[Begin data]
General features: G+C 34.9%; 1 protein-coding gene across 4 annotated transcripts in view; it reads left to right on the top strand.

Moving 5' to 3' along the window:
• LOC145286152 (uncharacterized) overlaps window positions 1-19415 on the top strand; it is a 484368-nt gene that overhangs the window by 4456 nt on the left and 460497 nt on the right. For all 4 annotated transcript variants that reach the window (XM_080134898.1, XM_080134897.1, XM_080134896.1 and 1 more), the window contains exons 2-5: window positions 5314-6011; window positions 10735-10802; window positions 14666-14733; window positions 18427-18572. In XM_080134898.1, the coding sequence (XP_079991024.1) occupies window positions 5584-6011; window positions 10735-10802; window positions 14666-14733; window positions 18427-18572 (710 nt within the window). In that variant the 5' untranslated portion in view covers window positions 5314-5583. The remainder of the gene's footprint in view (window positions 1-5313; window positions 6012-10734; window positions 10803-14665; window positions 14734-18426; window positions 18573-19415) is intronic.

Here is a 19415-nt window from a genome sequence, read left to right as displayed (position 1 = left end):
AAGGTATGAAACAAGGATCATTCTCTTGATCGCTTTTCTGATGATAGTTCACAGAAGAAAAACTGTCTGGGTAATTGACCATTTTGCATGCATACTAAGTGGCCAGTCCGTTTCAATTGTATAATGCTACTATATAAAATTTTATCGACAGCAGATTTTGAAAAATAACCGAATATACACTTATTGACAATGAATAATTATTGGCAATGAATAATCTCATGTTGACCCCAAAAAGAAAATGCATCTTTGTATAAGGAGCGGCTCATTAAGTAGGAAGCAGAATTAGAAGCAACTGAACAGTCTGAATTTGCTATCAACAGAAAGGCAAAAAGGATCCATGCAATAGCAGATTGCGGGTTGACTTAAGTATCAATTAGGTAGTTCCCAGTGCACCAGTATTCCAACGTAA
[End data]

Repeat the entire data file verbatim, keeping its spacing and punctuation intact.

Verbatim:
General features: G+C 34.9%; 1 protein-coding gene across 4 annotated transcripts in view; it reads left to right on the top strand.

Moving 5' to 3' along the window:
• LOC145286152 (uncharacterized) overlaps window positions 1-19415 on the top strand; it is a 484368-nt gene that overhangs the window by 4456 nt on the left and 460497 nt on the right. For all 4 annotated transcript variants that reach the window (XM_080134898.1, XM_080134897.1, XM_080134896.1 and 1 more), the window contains exons 2-5: window positions 5314-6011; window positions 10735-10802; window positions 14666-14733; window positions 18427-18572. In XM_080134898.1, the coding sequence (XP_079991024.1) occupies window positions 5584-6011; window positions 10735-10802; window positions 14666-14733; window positions 18427-18572 (710 nt within the window). In that variant the 5' untranslated portion in view covers window positions 5314-5583. The remainder of the gene's footprint in view (window positions 1-5313; window positions 6012-10734; window positions 10803-14665; window positions 14734-18426; window positions 18573-19415) is intronic.

Here is a 19415-nt window from a genome sequence, read left to right as displayed (position 1 = left end):
AAGGTATGAAACAAGGATCATTCTCTTGATCGCTTTTCTGATGATAGTTCACAGAAGAAAAACTGTCTGGGTAATTGACCATTTTGCATGCATACTAAGTGGCCAGTCCGTTTCAATTGTATAATGCTACTATATAAAATTTTATCGACAGCAGATTTTGAAAAATAACCGAATATACACTTATTGACAATGAATAATTATTGGCAATGAATAATCTCATGTTGACCCCAAAAAGAAAATGCATCTTTGTATAAGGAGCGGCTCATTAAGTAGGAAGCAGAATTAGAAGCAACTGAACAGTCTGAATTTGCTATCAACAGAAAGGCAAAAAGGATCCATGCAATAGCAGATTGCGGGTTGACTTAAGTATCAATTAGGTAGTTCCCAGTGCACCAGTATTCCAACGTAA